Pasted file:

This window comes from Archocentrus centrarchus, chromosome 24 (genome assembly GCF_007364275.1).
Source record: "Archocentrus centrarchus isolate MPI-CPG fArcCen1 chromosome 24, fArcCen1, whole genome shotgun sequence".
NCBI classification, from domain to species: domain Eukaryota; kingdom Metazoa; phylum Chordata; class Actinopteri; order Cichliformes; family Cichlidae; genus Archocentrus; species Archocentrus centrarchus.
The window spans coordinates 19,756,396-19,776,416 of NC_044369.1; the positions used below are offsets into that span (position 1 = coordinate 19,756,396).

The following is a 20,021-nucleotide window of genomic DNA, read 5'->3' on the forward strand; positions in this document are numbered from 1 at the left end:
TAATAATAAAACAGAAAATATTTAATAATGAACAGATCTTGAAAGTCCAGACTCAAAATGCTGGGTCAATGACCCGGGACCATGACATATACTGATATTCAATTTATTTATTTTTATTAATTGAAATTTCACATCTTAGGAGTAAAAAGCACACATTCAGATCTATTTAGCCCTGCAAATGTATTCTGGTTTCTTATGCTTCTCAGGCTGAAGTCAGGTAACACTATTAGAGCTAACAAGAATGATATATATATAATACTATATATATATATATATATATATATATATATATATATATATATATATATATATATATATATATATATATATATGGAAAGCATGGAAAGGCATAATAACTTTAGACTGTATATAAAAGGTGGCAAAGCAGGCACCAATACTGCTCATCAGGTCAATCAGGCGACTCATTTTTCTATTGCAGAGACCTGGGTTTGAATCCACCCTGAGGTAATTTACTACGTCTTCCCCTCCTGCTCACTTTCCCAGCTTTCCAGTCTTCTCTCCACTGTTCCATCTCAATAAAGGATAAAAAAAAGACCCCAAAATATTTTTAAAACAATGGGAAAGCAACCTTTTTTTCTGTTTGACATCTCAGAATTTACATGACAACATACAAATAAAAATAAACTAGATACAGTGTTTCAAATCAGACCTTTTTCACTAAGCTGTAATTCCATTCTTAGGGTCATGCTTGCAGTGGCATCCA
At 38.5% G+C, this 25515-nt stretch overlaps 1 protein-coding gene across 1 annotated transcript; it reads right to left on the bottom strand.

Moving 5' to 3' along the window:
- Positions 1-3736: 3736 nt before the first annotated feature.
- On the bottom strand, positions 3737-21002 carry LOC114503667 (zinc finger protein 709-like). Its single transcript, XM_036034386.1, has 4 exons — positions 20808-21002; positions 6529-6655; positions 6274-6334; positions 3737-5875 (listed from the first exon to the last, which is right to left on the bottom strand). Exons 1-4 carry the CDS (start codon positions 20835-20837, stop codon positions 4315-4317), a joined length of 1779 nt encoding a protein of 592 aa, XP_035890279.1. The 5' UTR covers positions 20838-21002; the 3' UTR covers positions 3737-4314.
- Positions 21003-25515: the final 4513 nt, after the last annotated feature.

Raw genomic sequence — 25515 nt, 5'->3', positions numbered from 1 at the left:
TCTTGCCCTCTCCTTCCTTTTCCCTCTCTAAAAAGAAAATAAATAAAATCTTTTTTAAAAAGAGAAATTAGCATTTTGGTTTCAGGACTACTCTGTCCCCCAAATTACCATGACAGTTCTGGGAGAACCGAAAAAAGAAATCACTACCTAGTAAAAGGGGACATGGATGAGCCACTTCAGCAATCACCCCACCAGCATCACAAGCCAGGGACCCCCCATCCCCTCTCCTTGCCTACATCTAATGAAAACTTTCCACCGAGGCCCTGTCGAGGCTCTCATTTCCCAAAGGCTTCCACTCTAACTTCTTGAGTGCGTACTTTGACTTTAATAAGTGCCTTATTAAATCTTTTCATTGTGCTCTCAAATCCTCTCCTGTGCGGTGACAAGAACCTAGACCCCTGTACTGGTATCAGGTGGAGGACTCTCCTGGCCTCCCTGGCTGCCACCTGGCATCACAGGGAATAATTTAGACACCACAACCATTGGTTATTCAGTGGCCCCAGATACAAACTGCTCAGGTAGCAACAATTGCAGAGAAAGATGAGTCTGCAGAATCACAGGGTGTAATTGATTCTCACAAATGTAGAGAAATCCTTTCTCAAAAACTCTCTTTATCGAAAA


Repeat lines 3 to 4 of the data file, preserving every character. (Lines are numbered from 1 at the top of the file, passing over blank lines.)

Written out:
NCBI classification, from domain to species: domain Eukaryota; kingdom Metazoa; phylum Chordata; class Actinopteri; order Cichliformes; family Cichlidae; genus Archocentrus; species Archocentrus centrarchus.
The window spans coordinates 19,756,396-19,776,416 of NC_044369.1; the positions used below are offsets into that span (position 1 = coordinate 19,756,396).